Properly optimizing your images can help you drive a bit of extra traffic to your website. While you may not see any extensive spike in traffic from a top ranking within the image search, if your image finds its way to the regular web search for a popular term very good things will happen to your stats.
from: http://www.stepforth.com/blog/how-to-optimize-for-google-images-10-tips.php
 

EmptyNest

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All great points but we know that those who need the most help don't give a lick about what their site looks like much less the images being used and I doubt many people care about having their images show up as a google image :-(
 

JBloggs

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Yes I know.
I always post this stuff as one person here might find some useful tidbits in there. Ya never know.
 

swirt

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9. W3C compliant
In order for images to be W3C compliant your image will also require the height & width attributes to be present. Be sure to include these for a few extra points.
Height and width attributes should always be used for the sake of page rendering. But to suggest that they would get "extra points" with Google Image is pretty silly.
 

EmptyNest

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9. W3C compliant
In order for images to be W3C compliant your image will also require the height & width attributes to be present. Be sure to include these for a few extra points.
Height and width attributes should always be used for the sake of page rendering. But to suggest that they would get "extra points" with Google Image is pretty silly..
Yeah and who really cares about Google Images???? I mean come on...it isn't going to get you any higher rankings...if it did, then everyone would care.
 

swirt

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9. W3C compliant
In order for images to be W3C compliant your image will also require the height & width attributes to be present. Be sure to include these for a few extra points.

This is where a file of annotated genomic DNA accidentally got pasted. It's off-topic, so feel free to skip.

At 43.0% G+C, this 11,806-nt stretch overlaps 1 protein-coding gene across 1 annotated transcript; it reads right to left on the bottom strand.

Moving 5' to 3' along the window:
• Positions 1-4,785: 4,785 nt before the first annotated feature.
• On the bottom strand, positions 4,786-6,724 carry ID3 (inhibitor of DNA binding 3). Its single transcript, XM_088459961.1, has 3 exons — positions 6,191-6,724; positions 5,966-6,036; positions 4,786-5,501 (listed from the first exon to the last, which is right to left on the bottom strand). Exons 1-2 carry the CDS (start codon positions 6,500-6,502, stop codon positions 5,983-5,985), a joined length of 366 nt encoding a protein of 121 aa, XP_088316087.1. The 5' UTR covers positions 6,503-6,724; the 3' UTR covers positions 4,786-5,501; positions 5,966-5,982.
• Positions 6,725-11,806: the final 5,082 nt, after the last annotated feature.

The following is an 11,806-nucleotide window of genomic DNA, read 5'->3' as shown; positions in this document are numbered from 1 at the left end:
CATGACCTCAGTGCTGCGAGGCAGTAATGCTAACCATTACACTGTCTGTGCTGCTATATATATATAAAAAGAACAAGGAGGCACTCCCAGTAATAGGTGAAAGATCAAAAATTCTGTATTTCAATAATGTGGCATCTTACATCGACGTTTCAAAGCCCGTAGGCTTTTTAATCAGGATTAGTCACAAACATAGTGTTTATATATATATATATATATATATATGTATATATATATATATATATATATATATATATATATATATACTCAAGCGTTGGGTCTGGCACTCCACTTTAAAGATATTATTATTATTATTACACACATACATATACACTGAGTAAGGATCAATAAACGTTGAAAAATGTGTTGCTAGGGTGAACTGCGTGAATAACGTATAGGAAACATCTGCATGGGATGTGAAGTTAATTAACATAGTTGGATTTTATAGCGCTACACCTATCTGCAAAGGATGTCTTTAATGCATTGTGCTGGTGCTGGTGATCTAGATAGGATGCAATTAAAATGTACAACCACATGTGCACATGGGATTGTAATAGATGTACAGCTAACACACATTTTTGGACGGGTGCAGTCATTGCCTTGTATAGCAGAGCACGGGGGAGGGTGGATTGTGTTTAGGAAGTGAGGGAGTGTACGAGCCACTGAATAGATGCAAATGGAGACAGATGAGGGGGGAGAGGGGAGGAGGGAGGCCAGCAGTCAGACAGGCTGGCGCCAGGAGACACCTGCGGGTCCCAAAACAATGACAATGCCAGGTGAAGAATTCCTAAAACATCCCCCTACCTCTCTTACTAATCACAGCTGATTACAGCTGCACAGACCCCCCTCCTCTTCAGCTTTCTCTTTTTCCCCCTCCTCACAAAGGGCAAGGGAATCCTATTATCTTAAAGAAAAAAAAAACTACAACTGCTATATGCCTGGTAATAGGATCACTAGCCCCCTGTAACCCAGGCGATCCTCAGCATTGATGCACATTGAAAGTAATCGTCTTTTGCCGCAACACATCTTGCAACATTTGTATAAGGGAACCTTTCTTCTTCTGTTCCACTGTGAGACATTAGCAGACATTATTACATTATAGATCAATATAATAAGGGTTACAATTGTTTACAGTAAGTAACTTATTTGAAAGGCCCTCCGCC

Height and width attributes should always be used for the sake of page rendering. But to suggest that they would get "extra points" with Google Image is pretty silly..
Yeah and who really cares about Google Images???? I mean come on...it isn't going to get you any higher rankings...if it did, then everyone would care.
.
6% of my traffic comes from Google images, but no conversions. So it is not great on delivering heads in beds directly, BUT it does have some fringe benefits.
I have had a decent number of advertisers in the area find an image they like from my site, contact me and ask if they can use it, (giving the B&B credit) and asking for a higher res version. Those photos have brought us business.
The other point is that what is good for Google image SEO is also good for regular SEO. Ducks in a row, ducks in a row.
 

JBloggs

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9. W3C compliant
In order for images to be W3C compliant your image will also require the height & width attributes to be present. Be sure to include these for a few extra points.
Height and width attributes should always be used for the sake of page rendering. But to suggest that they would get "extra points" with Google Image is pretty silly..
Yeah and who really cares about Google Images???? I mean come on...it isn't going to get you any higher rankings...if it did, then everyone would care.
.
6% of my traffic comes from Google images, but no conversions. So it is not great on delivering heads in beds directly, BUT it does have some fringe benefits.
I have had a decent number of advertisers in the area find an image they like from my site, contact me and ask if they can use it, (giving the B&B credit) and asking for a higher res version. Those photos have brought us business.
The other point is that what is good for Google image SEO is also good for regular SEO. Ducks in a row, ducks in a row.
.
I know my google maps listing has many google images with it too. Not sure how all of that works, but when you pull it up there are a dozen images there.